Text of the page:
We are constantly moving our allocations around and our thought process to make sure that we are relevant. Every day is so different and involved in making sure we are hitting the right audience.
When did you begin to see the shift occur in the industry?
2008 was the start of the economic downturn. We were so comfortable with keeping the same pattern. We were looking for new and creative ways to reach audiences that we didn’t consider before. It was also the time when millennials were starting to enter college or looking for jobs, and they were interested in travel. What we found was that our traditional ways of reaching audiences were not working. So it really made us rethink our strategy. That was a big turning point in the tourism industry.
What were the old ways of reaching people?
Decisions were made without looking at data. It was an internal decision of who we thought it was without stacking the data. And social media was not a part of it. It was TV, print, and billboards.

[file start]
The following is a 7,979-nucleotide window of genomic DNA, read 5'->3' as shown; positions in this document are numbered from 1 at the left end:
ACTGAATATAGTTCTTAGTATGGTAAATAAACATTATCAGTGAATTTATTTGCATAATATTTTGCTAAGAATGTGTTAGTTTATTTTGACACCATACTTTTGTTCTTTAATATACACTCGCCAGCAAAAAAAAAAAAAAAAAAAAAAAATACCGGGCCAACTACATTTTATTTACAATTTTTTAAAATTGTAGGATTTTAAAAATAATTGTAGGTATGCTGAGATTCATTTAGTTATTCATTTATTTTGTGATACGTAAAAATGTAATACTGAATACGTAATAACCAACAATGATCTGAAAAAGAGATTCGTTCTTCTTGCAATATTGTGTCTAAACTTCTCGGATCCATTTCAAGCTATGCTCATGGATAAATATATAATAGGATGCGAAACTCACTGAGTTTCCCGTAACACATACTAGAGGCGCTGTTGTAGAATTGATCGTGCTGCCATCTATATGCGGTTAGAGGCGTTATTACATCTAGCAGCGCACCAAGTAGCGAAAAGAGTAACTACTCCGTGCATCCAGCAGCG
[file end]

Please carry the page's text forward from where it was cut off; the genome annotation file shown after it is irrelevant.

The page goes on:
What new ways emerged to reach your audience?
When we first started, digital was so inexpensive, it was blowing our minds. From a tourism perspective, we are just starting to talk about generation Z. It’s been a focus of mine for 2 years. Generation Z has a voice now. When a family is looking for a vacation, they are having a discussion now. They’re asking questions.
That’s been a challenge. They (generation Z) are so different from the millennial generation. Social media is not as huge for them. Video is huge for them. How are we reaching them? When they are sitting down with their family to have that discussion, they’ve seen a commercial on YouTube, and they said, we need to go there!
How do you reach four different audiences simultaneously?
A lot of how we allocate that budget is based on research and data. Morgan & Co has been our source for finding that data. They’ve done an excellent job of finding who that visitor is going to be and helping us tell our story.
It’s very challenging because the tourism industry was so adverse to change, and now change is happening so fast, and we have to get the internal staff to see what those changes are and why we’re making those decisions so quickly.
I am really happy to say that diversifying our media plan has been the biggest change that we’ve made. And Morgan & Co has done a great job. That has been our biggest project of really understanding who is coming, and the best way to reach them. It’s completely changing the mindset of what we were doing two years ago.